Younger kids can help put new bedding in. It can be a fun task for them.

Learning how to properly care for animals is an important skill as I’ve stated.

9. Picking Out Seeds

Seeds are needed whether it’s for crops or for flowers.

Let your children help pick some of them out!

It can be an exciting thing to help choose what you will grow.

My kids love helping pick out what we should grow in the garden or what flowers we should plant.

This is a simple task that helps them feel involved and helping make decisions.

10. Small House Chores

Simple cleaning tasks around the house can be done by children.

Things such as helping to wash or dry the dishes, or fill the dishwasher if you do not hand wash them.

We do a mix of both. The dishwasher is mainly used but things like my pots and pans, cast iron skillet, etc. have to be hand washed.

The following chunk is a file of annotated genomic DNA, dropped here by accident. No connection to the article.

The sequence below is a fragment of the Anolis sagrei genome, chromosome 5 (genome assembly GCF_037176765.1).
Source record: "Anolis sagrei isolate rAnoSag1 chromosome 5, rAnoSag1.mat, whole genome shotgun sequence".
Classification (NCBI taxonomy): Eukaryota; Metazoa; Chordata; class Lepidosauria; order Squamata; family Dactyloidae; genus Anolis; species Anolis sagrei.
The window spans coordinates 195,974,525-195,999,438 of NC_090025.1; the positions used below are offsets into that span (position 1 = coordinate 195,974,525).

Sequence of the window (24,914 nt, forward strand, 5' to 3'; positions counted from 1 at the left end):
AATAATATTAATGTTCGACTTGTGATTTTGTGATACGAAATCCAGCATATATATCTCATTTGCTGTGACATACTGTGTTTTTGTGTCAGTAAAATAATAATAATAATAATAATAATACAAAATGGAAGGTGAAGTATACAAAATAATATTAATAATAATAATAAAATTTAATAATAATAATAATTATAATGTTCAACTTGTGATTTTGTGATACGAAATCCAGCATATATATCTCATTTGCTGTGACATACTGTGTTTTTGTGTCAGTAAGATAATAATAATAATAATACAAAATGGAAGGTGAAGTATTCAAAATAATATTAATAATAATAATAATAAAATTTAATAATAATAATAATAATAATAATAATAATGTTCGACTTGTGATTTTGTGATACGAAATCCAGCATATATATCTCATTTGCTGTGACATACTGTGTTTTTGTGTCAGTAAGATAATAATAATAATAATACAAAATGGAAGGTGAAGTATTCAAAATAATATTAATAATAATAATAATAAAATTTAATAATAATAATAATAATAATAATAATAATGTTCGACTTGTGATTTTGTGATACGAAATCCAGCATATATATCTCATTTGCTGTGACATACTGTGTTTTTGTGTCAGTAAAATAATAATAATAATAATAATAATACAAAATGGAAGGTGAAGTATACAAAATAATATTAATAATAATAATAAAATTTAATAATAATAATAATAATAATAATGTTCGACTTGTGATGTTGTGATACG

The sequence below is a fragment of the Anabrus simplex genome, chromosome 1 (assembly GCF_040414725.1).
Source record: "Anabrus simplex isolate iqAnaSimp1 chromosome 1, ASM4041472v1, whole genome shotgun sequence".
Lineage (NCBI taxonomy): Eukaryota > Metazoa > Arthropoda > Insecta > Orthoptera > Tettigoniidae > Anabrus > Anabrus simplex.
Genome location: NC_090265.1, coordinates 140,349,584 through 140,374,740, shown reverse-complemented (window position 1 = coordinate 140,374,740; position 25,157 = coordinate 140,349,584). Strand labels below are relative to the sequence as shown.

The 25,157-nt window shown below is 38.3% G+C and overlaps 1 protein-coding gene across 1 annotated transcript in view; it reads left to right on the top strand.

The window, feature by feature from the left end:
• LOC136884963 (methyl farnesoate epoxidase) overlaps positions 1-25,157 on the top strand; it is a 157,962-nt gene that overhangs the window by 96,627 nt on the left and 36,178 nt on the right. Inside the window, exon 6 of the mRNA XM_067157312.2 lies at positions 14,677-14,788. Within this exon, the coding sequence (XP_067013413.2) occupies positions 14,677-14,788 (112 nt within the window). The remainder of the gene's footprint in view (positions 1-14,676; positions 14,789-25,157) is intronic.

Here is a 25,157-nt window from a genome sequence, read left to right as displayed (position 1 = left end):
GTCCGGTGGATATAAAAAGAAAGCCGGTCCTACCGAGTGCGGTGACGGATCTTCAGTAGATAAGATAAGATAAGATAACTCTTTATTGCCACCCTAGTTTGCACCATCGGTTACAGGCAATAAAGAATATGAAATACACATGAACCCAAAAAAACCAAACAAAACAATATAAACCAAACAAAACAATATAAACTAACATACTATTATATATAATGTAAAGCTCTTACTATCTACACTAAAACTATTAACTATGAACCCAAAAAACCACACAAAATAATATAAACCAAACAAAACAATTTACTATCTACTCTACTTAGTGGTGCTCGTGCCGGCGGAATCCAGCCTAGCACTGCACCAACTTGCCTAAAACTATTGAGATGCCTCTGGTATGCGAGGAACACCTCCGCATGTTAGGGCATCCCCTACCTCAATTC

Children can also learn to pick up after themselves, pick their clothes and toys up, and throw their trash away.

Even if you want to teach them how to wipe down counters and windows.

The simplest tasks can teach them so much.

11. Composting

Composting is an extremely simple thing to teach to children.

Teach them what they can compost.

Let them help throw compostables into your compost bin.

This is a great learning experience that they can see how it is broken down, and see the final product, new dirt!

Open air composting bin with compost materials inside

12. Help Keep the House Warm

Children can help bring in firewood if they are big enough.

Smaller ones can carry kindling and such.

They’re helping with a super important task, keeping the family warm in the cold months.

Older children can be taught how to start a fire in the fireplace.

Learning how to create your own warmth is a lifesaving skill.

13. Picking Out New Livestock

Allow your children to pick out the new small livestock you will raise.

They can pick out things like chickens, rabbits, ducks, pigs, etc..

Raising livestock can be more meaningful when they’ve helped chose them.